In what could totally change the very fabric of computer modelling calculations, a team from MIT in the US has created a new “bull’s eye” algorithm that can make modelling 200-times faster than before.
Computer modelling is used in almost every aspect of science and engineering when it comes to predictions or design, by allowing computers to create likely outcomes for, say, monitoring the Earth’s climate or analysing the possibilities of running an advanced engine at a particular setting, according to MIT News.
But, until now, scientists have been largely using a technique when formulating computer models known as the Markov chain Monte Carlo (MCMC) analysis.
This method is often referred to as the ‘Monopoly method’ after the famous board game of the same name. As a player rolls the dice, the more they play, the greater the chance that they are likely to know where they are going to land based off the number they roll.
The same goes for traditional MCMC analysis, which determines a model by running it over and over again and recognising a pattern.
However, the ‘shrinking bull’s eye’ analysis – referred to as such due to its appearance during the modelling process – will continually narrow in on its target, offering a probability distribution of values for each unknown parameter.
The researchers working on the algorithm ran the same test on both the traditional MCMC analysis and its own shrinking bull’s eye method, and with the latter was able to reach the same answer 200-times faster than with the former.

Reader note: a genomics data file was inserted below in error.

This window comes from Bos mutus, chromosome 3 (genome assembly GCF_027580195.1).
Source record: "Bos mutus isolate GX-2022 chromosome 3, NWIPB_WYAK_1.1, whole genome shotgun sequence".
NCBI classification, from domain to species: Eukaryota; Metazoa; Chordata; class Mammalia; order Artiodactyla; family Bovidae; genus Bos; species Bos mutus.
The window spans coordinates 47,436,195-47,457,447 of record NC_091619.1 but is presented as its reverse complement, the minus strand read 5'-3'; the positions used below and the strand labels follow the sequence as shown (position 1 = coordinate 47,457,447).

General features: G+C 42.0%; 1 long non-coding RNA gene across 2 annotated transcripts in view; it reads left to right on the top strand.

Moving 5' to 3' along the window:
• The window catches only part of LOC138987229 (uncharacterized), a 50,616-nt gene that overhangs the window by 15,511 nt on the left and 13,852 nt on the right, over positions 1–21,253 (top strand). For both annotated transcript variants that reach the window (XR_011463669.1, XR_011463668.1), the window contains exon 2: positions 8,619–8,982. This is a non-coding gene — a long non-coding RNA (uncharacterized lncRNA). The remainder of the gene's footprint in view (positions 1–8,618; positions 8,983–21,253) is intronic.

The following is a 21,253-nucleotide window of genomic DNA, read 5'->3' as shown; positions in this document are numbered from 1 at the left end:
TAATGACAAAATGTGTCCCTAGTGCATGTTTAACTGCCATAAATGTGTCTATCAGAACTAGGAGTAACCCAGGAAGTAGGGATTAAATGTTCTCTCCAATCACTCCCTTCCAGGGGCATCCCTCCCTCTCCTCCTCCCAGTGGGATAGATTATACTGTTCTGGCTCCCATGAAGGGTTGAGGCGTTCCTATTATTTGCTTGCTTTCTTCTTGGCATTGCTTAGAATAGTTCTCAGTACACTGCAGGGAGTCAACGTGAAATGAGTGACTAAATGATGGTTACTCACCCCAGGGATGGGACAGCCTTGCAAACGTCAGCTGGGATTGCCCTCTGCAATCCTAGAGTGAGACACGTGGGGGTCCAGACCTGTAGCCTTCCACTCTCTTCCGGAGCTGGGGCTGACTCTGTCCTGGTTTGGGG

“What this means, in the long run, is things that you thought were not tractable can now become doable,” one of its creators, Youseef Marzouk, said. “For an intractable problem, if you had two months and a huge computer, you could get some answer, but you would not necessarily know how accurate it was.
“Now for the first time, we can say that if you run our algorithm, you can guarantee that you’ll find the right answer, and you might be able to do it in a day. Previously that guarantee was absent.”
One of the first uses of the algorithm has been in simulations of sea ice movement in Antarctica and it has shown itself to be 60-times faster than the method scientists had been using so far.
Future uses of the shrinking bull’s eye method could also one day contribute to the development of even more advanced artificial intelligence capable of responding to situations much faster than it is capable of now.
Bull’s eye image via Shutterstock